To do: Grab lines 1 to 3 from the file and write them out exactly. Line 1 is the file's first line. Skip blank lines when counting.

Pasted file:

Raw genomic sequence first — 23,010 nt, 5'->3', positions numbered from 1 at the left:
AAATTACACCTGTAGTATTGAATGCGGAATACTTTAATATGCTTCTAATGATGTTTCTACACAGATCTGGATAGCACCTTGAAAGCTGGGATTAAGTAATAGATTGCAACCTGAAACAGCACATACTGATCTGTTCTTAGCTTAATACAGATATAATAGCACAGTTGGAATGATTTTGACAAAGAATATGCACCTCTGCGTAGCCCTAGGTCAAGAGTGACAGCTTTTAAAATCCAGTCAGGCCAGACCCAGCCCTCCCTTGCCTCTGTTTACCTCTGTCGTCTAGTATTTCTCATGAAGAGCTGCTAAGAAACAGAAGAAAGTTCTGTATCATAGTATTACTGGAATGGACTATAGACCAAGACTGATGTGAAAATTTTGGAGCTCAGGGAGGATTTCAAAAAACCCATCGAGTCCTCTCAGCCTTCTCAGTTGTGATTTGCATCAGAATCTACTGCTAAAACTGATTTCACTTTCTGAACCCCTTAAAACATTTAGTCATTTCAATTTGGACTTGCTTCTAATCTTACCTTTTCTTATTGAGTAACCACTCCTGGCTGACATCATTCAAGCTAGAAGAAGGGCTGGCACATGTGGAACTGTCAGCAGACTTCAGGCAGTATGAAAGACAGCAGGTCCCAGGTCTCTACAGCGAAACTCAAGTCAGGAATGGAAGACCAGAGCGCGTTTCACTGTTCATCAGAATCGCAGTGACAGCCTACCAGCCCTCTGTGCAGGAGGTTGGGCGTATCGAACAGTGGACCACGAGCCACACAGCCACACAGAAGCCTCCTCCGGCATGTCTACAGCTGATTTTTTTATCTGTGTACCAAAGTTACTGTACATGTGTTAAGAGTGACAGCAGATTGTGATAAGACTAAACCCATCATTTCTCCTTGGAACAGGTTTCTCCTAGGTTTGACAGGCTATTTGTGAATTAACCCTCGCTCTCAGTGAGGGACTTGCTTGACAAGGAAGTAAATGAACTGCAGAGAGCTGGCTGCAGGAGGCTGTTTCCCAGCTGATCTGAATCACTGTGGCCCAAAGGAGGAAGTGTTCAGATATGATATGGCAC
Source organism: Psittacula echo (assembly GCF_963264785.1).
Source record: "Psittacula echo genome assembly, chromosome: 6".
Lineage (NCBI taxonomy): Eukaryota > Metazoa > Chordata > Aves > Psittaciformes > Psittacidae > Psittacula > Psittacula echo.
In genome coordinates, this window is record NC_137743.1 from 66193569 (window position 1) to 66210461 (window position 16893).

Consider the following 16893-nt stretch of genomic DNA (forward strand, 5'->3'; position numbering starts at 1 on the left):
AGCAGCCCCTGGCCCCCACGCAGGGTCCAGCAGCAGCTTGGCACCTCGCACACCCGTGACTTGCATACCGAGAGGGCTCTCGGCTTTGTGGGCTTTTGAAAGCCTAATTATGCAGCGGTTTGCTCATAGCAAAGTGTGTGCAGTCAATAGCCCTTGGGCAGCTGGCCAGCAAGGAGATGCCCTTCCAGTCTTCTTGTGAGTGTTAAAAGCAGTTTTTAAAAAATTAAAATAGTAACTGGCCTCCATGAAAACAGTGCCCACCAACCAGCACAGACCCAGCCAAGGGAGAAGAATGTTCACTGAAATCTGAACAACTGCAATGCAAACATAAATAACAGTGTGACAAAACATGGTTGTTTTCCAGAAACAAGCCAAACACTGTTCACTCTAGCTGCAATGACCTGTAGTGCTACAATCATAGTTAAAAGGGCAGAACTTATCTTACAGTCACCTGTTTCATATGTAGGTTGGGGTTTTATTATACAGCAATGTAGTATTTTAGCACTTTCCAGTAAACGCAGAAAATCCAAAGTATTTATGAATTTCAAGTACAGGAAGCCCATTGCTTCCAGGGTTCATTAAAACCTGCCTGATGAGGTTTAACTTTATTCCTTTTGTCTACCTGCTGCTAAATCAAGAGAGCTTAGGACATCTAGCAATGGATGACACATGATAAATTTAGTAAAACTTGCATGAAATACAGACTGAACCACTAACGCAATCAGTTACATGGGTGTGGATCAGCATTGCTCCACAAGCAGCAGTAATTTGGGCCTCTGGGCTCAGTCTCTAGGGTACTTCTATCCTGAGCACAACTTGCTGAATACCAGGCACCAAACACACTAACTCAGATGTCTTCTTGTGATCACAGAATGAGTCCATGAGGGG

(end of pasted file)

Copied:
Raw genomic sequence first — 23,010 nt, 5'->3', positions numbered from 1 at the left:
AAATTACACCTGTAGTATTGAATGCGGAATACTTTAATATGCTTCTAATGATGTTTCTACACAGATCTGGATAGCACCTTGAAAGCTGGGATTAAGTAATAGATTGCAACCTGAAACAGCACATACTGATCTGTTCTTAGCTTAATACAGATATAATAGCACAGTTGGAATGATTTTGACAAAGAATATGCACCTCTGCGTAGCCCTAGGTCAAGAGTGACAGCTTTTAAAATCCAGTCAGGCCAGACCCAGCCCTCCCTTGCCTCTGTTTACCTCTGTCGTCTAGTATTTCTCATGAAGAGCTGCTAAGAAACAGAAGAAAGTTCTGTATCATAGTATTACTGGAATGGACTATAGACCAAGACTGATGTGAAAATTTTGGAGCTCAGGGAGGATTTCAAAAAACCCATCGAGTCCTCTCAGCCTTCTCAGTTGTGATTTGCATCAGAATCTACTGCTAAAACTGATTTCACTTTCTGAACCCCTTAAAACATTTAGTCATTTCAATTTGGACTTGCTTCTAATCTTACCTTTTCTTATTGAGTAACCACTCCTGGCTGACATCATTCAAGCTAGAAGAAGGGCTGGCACATGTGGAACTGTCAGCAGACTTCAGGCAGTATGAAAGACAGCAGGTCCCAGGTCTCTACAGCGAAACTCAAGTCAGGAATGGAAGACCAGAGCGCGTTTCACTGTTCATCAGAATCGCAGTGACAGCCTACCAGCCCTCTGTGCAGGAGGTTGGGCGTATCGAACAGTGGACCACGAGCCACACAGCCACACAGAAGCCTCCTCCGGCATGTCTACAGCTGATTTTTTTATCTGTGTACCAAAGTTACTGTACATGTGTTAAGAGTGACAGCAGATTGTGATAAGACTAAACCCATCATTTCTCCTTGGAACAGGTTTCTCCTAGGTTTGACAGGCTATTTGTGAATTAACCCTCGCTCTCAGTGAGGGACTTGCTTGACAAGGAAGTAAATGAACTGCAGAGAGCTGGCTGCAGGAGGCTGTTTCCCAGCTGATCTGAATCACTGTGGCCCAAAGGAGGAAGTGTTCAGATATGATATGGCAC
Source organism: Psittacula echo (assembly GCF_963264785.1).